DESTINY-Breast03 moves ENHERTU (trastuzumab deruxtecan) up the treatment ladder

Wednesday, 16 Nov 2022


ENHERTU as monotherapy is indicated for the treatment of adult patients with unresectable or metastatic HER2-positive breast cancer who previously received trastuzumab and a taxane for metastatic disease, or one prior anti-HER2-based regimen and developed disease recurrence during or within six months of completing neoadjuvant or adjuvant therapy.1  The limbic spoke with medical oncologist Dr Sally Baron-Hay from Genesis Care at the North Shore Health Hub about the data supporting this treatment option and how it fits into second-line therapy.

Making progress in metastatic disease after first line treatment

“It is great to be able to talk to patients about more second-line treatment options like trastuzumab deruxtecan,” said Dr Baron-Hay. “We see incremental benefits, such as a doubling of the progression-free survival (PFS) at 12 months compared to trastuzumab emtansine.”2

Trastuzumab deruxtecan is an antibody-drug conjugate (ADC) consisting of a humanised anti-HER2 immunoglobulin (Ig)G1 attached to deruxtecan, a topoisomerase I inhibitor payload via a tetrapeptide based cleavable linker.1  Once trastuzumab deruxtecan binds to HER2 on tumour cells, the drug undergoes internalisation and intracellular linker cleavage so that the topoisomerase I inhibitor is released and can induce DNA damage and apoptotic cell death.1

The treatment has already been approved in Australia for patients receiving two or more prior anti-HER2 regimens, based on data from the phase II DESTINY-Breast01 study, which demonstrated durable antitumour activity in heavily pre-treated patients with HER2-positive metastatic disease.1

In March 2022, the results of DESTINY-Breast03 were published in the New England Journal of Medicine. DESTINY-Breast03 is a Phase III, multicentre, open-label, randomised, active-controlled trial evaluating the efficacy and safety of trastuzumab deruxtecan as compared with trastuzumab emtansine in patients with HER2-positive, unresectable or metastatic breast cancer.2  Patients included in the trial were those that had either progressed during or after treatment with trastuzumab and a taxane, in the context of advanced or metastatic disease, or that had progressed within 6 months after neoadjuvant or adjuvant treatment involving trastuzumab or a taxane.2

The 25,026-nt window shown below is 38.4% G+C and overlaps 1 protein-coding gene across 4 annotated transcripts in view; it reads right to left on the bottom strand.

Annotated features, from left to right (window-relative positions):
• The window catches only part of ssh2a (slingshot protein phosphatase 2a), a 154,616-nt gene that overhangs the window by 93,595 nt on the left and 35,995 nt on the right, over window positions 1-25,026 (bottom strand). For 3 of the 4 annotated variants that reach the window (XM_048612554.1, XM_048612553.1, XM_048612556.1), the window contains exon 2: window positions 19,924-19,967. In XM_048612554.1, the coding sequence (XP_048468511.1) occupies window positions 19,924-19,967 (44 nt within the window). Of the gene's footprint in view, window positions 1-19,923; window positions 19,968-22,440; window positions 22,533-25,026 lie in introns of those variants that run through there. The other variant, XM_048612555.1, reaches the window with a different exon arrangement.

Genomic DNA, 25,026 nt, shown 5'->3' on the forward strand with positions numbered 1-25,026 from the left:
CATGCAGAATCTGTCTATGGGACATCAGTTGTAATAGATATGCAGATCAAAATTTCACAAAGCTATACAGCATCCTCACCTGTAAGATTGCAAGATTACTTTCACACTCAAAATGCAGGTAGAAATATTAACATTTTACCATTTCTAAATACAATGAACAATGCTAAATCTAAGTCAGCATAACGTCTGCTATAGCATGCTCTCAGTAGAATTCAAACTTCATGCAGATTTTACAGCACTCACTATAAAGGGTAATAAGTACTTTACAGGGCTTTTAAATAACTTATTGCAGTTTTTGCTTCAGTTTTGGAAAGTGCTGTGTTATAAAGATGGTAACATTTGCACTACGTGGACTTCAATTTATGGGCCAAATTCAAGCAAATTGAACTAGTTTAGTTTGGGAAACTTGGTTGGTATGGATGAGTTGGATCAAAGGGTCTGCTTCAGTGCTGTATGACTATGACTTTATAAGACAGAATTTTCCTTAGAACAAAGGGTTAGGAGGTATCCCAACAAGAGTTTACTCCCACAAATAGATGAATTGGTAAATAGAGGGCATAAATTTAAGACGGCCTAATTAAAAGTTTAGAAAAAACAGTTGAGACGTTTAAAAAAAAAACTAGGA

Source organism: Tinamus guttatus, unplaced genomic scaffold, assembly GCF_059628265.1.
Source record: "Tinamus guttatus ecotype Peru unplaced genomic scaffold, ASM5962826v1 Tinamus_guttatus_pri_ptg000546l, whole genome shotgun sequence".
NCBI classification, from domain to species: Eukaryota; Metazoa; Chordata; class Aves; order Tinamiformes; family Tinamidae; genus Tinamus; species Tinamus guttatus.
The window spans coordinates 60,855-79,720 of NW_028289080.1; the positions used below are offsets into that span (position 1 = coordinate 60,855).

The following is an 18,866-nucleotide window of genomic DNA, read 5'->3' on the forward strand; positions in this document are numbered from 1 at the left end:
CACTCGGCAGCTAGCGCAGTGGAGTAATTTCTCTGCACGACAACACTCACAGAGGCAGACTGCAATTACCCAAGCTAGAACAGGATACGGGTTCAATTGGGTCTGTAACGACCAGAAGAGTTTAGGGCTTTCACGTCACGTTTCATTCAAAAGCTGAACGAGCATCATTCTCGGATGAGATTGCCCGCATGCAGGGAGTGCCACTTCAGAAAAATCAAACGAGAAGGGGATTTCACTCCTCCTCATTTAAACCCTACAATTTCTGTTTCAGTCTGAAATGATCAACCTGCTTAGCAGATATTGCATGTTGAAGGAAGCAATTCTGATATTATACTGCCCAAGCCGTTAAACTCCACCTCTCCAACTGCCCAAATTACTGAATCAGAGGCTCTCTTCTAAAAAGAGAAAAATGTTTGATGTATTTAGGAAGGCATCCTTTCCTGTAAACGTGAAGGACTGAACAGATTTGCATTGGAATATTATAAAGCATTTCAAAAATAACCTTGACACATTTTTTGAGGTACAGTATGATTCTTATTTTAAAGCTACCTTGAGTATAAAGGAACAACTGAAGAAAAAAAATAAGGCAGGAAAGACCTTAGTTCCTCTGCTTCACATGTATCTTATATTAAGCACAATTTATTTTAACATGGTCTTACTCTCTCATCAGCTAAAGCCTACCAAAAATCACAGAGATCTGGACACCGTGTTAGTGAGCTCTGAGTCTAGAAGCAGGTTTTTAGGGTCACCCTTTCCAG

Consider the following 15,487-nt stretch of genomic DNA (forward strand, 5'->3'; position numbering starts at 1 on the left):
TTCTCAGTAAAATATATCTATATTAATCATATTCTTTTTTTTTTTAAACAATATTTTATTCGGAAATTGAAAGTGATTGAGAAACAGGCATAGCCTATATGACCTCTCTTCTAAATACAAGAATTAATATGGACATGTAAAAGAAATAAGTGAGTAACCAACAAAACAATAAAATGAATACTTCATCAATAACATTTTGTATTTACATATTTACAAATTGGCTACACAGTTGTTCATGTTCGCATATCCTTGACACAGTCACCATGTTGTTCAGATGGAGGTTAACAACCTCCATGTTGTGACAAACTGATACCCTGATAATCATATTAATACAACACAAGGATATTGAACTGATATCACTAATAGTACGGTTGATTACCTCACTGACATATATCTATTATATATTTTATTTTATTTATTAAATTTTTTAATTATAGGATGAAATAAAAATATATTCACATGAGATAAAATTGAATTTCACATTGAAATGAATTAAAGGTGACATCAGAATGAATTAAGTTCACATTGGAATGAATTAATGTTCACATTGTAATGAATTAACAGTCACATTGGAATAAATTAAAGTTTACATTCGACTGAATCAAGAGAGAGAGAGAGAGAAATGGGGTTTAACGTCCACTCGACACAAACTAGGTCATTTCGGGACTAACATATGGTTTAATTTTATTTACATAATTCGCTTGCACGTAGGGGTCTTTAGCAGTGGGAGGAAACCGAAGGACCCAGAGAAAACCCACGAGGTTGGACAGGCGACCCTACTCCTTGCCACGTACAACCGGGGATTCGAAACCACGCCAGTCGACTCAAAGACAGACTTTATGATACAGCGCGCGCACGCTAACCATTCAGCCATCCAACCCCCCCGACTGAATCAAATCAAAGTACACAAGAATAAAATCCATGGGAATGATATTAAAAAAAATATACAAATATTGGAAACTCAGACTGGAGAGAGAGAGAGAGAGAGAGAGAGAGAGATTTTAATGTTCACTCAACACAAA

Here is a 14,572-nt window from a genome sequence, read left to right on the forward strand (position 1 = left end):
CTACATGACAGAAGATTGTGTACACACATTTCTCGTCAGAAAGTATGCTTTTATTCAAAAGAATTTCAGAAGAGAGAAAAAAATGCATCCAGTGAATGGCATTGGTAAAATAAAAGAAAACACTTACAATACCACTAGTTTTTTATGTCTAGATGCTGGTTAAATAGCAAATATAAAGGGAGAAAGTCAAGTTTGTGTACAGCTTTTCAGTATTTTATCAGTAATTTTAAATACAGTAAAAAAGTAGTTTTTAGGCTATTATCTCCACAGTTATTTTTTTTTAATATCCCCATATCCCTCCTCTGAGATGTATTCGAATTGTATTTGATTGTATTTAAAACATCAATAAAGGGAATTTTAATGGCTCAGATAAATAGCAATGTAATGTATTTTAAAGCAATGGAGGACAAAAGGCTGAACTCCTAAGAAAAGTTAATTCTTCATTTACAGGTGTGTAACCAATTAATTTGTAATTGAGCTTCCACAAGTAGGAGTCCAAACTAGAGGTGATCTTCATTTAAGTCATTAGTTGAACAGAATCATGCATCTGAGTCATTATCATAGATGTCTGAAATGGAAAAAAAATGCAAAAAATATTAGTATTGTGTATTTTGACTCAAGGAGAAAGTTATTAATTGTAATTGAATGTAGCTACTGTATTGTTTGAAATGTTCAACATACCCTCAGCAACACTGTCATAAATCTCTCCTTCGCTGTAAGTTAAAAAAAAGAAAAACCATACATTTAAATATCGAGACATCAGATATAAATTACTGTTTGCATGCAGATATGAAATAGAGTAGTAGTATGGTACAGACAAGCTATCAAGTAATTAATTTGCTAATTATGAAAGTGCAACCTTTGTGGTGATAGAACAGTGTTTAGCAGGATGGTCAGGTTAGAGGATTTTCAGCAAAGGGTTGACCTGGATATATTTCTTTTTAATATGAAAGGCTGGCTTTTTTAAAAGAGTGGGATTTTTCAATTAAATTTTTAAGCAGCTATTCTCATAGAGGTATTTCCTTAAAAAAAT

The primary endpoint, progression-free survival (PFS) as determined by blinded independent central review (BICR), was reported, with overall survival (OS) yet to mature.2 The median PFS was not reached in the trastuzumab deruxtecan arm (95% confidence interval [CI], 18.5 to not estimable) and 6.8 months (96% CI 5.6 to 8.2) in the trastuzumab emtansine arm.2 At 12 months, the percentage of patients who were alive without disease progression, as assessed by BICR, was 75.8% (95% CI, 69.8 to 80.7) with trastuzumab deruxtecan, compared with 34.1% (95% CI, 27.7 to 40.5) with trastuzumab emtansine.2 The hazard ratio (HR) for progression or death from any cause was 0.28 (95% CI, 0.22 to 0.37; P<0.001).2 The secondary endpoint of investigator-assessed median PFS was 25.1 months (95% CI, 22.1 to could not be estimated) with trastuzumab deruxtecan, and 7.2 months (95% CI, 6.8 to 8.3) with trastuzumab emtansine (HR, 0.26; 95% CI, 0.20 to 0.35; P<0.001).2  An overall response was achieved in 79.7% (95% CI, 74.3 to 84.4) of patients on trastuzumab deruxtecan versus only 34.2% (95% CI, 28.5 to 40.3) on trastuzumab emtansine.2 Almost double the number of patients had a complete response with trastuzumab deruxtecan (16.1%) than on trastuzumab emtansine (8.7%).2